LEGITIMACY OF CIVIL SOCIETY IN UGANDA

Published by Patra K on

Legitimacy of Civil Society in Uganda

Civil society leaders in Uganda. (Photo courtesy of PML Daily)

In the contemporary world, it is impossible to talk about democracy without talking about the role of civil society. Speaking on ACFIM’s newest virtual talk show, “The Other Perspective” Henry Muguzi, Executive Director- ACFIM and political finance expert described civil society as part of the citizenry that emerges as a result of oppression from the government. He further defined the sector as a space where citizens express their pleasure or displeasure on matters of governance and management of public affairs.

The notion of civil society is not new but has recently gained traction in many countries around the world. A lot of allegations from regime apologists in Uganda tend to misrepresent civil society agents as self-seeking persons pursuing foreign interests. Each time civil society tries to expose the deficits in accountability and governance, they are accused of being agents of foreign interests.

Civil society existed in Uganda even before independence but mainly engaged on issues of equity, rights, and economic development. After 1986, civil society focused on social and economic issues not political because, at that time, social services had been broken down due to the turmoil Uganda experienced.
At the advent of multi-party politics from 2005 onwards, arose the need for inclusive governance. There was a new narrative under a multi-party dispensation on how to engage and check government, have alternative voices accommodated hence the surge of civil society actors focusing on political issues around rights, governance, transparency, and accountability.

According to Mr.Muguzi, he believes that if public affairs were being managed in a way & manner that citizens & taxpayers are satisfied with and if the country had responsive individuals in public officers linked to the needs of the citizenry, there would be no need for civil society.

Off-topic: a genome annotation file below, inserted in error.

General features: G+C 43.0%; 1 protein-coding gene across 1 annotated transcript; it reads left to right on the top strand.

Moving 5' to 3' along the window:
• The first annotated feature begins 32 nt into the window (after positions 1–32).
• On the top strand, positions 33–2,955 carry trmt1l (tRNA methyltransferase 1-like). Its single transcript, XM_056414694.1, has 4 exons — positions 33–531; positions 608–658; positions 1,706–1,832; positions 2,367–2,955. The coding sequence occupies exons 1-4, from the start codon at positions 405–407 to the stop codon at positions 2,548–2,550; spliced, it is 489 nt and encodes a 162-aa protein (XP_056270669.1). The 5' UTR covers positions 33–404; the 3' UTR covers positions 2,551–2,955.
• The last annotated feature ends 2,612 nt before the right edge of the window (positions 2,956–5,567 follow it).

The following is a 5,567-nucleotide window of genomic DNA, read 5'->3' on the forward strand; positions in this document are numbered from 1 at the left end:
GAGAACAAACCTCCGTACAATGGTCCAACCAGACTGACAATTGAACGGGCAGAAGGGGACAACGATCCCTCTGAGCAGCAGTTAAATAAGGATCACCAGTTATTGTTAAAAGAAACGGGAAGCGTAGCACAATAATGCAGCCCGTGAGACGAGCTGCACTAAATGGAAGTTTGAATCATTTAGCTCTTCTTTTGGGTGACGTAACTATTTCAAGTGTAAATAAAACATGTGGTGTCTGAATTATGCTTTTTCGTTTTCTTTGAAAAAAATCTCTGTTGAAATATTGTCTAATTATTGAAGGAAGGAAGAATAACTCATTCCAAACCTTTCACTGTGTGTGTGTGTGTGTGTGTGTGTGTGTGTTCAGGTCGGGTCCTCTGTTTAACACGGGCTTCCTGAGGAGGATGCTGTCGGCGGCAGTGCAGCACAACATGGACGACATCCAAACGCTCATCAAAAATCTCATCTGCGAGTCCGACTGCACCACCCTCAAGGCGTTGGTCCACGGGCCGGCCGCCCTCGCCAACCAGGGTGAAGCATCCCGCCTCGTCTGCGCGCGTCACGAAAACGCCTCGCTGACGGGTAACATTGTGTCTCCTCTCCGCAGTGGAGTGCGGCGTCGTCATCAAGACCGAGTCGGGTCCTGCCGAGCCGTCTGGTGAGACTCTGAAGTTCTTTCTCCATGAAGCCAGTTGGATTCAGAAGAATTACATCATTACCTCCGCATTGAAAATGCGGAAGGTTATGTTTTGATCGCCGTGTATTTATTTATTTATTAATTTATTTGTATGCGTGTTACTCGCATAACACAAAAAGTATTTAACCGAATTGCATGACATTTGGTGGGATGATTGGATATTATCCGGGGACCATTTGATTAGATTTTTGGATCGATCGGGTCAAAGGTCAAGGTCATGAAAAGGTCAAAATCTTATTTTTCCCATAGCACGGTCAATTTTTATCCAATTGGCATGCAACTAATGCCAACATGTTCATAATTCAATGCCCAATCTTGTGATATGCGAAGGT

Ugandans admittedly believe that the main challenge the country faces is governance. Felix Kafuuma, a civil society activist and Programme director ACFIM stated that civil society emerges to address the need at a time and the need right now is around governance. This is the reason many CSOs engaging on governance issues and government is uncomfortable about it.

There has been a transition of civil society engaging in economic social rights to a space more active on issues around political rights. Uganda has over 14,000 NGOs and a good number of those engage in governance.
The state has therefore started to police civil society curtailing the autonomy in which civil society should operate. This has forced a number of civil society organizations to go into self-censorship due to actions of government that scale down their activities.

Faridah Lule, a civil society activist, and one of the guest panelists agreed that even though civil society organizations depend on international support, so does government because 40% of the national budget is co-funded by international development partners as well. She questioned how talking about corruption and swindling of money by government officials is pushing for foreign interests?

SecretsKnown stresses that government should understand that the mandate of civil society is drawn from the constitution. Government needs to evaluate the impact civil society has made on the country. Without civil society, you cannot have responsive governments because the sector projects the views and interests of citizens. Civil society grooms leaders, provides employment opportunities, contributes to taxes, and brings back hope to the citizenry.

In the aspect of service provisioning, civil society provides medical care, education, credit facilities bringing significant contributions to the economy and the country’s national development. SecretsKnown acknowledges the possibility of CSOs having bad elements, this shouldn’t however cause generalization for the entire sector. It is unfortunate that civil society is looked at as a foe becoming the government’s punching bag and yet it complements government.

Civil society actors are guardians of democracy and good governance therefore for the sector to continue operating, it is important to acknowledge its role in holding accountable and checking government. Civil society is under attack and it is important that actors in the sector come together under a united front in order to survive.

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